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March 1950

BILATERAL BRONCHIECTASIS: An Analysis of Forty-Three Consecutive Cases

Author Affiliations

From the Department of Surgery, Yale University School of Medicine.; Fellow in Thoracic Surgery under a contract with the Office of Naval Research as Project N6ori-44 Task Order XI.

Arch Surg. 1950;60(3):465-472. doi:10.1001/archsurg.1950.01250010484004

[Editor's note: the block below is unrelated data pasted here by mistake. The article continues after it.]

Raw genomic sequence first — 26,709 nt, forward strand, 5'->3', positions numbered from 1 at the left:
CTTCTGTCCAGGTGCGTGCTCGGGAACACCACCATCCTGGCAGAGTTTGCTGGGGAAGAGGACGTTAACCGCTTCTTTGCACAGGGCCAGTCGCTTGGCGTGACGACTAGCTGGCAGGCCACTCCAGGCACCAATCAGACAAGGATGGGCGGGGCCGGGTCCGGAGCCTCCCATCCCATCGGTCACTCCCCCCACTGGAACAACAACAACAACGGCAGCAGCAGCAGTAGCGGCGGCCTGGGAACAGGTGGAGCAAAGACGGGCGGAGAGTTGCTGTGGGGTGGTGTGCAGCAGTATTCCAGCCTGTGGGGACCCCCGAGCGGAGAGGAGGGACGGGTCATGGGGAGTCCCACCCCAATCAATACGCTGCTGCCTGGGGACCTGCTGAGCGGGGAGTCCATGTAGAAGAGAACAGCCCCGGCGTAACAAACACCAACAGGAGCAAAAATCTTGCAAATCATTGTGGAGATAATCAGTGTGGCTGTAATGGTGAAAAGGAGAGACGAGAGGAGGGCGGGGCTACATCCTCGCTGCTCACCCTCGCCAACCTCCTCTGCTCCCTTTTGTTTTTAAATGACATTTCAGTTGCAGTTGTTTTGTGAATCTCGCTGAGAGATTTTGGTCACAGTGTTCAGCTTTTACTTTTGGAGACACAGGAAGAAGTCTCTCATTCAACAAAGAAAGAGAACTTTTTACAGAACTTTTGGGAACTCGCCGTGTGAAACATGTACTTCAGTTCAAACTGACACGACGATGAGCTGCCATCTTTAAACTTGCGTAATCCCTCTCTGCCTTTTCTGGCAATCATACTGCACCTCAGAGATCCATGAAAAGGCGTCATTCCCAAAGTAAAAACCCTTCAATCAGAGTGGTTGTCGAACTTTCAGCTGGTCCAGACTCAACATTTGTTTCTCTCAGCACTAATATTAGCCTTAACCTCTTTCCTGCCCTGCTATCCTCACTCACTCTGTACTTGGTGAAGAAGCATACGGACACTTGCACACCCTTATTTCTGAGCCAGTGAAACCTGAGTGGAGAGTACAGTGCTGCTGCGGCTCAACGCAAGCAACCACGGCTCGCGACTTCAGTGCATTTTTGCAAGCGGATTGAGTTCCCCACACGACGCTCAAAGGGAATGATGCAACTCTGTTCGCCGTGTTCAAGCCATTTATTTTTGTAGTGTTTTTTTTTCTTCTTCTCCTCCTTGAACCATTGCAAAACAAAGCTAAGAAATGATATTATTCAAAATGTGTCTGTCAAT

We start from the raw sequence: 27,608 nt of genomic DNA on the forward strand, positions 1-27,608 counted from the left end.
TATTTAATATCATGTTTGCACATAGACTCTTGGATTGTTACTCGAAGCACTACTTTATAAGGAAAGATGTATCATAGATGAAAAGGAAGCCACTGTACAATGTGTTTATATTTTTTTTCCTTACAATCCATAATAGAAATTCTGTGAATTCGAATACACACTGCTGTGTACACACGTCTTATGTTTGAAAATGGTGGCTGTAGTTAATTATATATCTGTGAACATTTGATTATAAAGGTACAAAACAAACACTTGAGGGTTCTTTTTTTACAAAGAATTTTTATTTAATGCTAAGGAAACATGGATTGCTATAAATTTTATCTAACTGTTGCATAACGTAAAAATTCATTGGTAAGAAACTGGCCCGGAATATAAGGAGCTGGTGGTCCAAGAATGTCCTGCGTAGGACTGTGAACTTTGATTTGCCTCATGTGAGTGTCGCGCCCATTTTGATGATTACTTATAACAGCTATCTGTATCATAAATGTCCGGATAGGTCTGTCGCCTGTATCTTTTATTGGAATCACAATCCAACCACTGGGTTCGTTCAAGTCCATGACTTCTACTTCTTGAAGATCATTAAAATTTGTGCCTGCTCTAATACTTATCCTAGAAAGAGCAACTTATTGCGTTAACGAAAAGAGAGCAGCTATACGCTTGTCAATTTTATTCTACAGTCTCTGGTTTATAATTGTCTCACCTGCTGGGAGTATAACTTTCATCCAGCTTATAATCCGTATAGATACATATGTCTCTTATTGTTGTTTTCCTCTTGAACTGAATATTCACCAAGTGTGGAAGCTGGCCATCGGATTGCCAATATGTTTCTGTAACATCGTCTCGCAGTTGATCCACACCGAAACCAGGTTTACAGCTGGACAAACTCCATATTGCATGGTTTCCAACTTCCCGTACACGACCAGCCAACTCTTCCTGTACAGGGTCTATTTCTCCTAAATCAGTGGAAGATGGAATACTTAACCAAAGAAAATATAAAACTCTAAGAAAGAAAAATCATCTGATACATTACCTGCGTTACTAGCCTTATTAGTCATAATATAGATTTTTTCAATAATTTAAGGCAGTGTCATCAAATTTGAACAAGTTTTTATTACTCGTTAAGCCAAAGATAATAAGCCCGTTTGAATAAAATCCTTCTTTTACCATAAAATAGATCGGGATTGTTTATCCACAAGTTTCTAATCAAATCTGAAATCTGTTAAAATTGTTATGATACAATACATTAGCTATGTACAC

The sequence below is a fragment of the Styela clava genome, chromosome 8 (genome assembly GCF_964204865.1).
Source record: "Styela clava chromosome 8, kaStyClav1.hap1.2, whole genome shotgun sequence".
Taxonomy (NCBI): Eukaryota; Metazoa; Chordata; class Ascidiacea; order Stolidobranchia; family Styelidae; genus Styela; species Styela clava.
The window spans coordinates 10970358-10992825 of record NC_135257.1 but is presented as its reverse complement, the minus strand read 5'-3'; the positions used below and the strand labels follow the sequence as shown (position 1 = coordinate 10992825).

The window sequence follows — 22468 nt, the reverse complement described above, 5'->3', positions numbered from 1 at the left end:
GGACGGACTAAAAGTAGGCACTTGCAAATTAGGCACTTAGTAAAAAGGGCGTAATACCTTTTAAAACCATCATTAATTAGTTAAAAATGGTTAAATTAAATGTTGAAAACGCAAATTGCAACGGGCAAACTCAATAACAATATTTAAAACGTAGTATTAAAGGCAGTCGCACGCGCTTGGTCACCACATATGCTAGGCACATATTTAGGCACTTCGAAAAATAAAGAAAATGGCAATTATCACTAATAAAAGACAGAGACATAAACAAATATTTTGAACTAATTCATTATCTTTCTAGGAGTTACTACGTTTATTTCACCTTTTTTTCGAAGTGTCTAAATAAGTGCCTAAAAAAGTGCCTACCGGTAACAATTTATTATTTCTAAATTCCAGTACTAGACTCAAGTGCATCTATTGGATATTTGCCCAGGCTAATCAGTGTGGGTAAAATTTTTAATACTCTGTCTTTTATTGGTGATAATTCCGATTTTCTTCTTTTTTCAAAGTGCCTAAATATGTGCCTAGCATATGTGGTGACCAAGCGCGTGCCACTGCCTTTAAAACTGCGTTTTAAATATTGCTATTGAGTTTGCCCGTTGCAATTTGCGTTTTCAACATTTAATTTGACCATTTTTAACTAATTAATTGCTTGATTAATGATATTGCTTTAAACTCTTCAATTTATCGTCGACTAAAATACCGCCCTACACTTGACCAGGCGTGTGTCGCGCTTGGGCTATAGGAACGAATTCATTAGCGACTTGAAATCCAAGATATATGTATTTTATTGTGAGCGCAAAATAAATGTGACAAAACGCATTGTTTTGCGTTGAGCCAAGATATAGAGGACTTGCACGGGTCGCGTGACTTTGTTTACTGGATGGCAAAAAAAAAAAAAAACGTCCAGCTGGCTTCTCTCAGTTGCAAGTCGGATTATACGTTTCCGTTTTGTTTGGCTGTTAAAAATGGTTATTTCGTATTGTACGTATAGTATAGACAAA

BRONCHIECTASIS is a bilateral disease in approximately 30 percent of patients afflicted with this disorder. During the past decade and a half, the indications for pulmonary resection, originally restricted to the cases of unilobar or unilateral involvement, have been extended to include suitable cases of bilateral disease.1 Resection remains the only known method for permanent and total cure of bronchiectasis. Patients with bilateral disease, who for one reason or another are not candidates for surgery, experience the unfavorable clinical course of untreated or medically treated disease so familiar to all. In our hands, at least, the over-all surgical rehabilitation of the patients with bilateral disease has fallen far short of the brilliant results obtained in the group with unilateral bronchiectasis because when the disease is bilateral the involvement all too frequently is so extensive as not to permit complete extirpation of all diseased parenchyma. In the bilateral group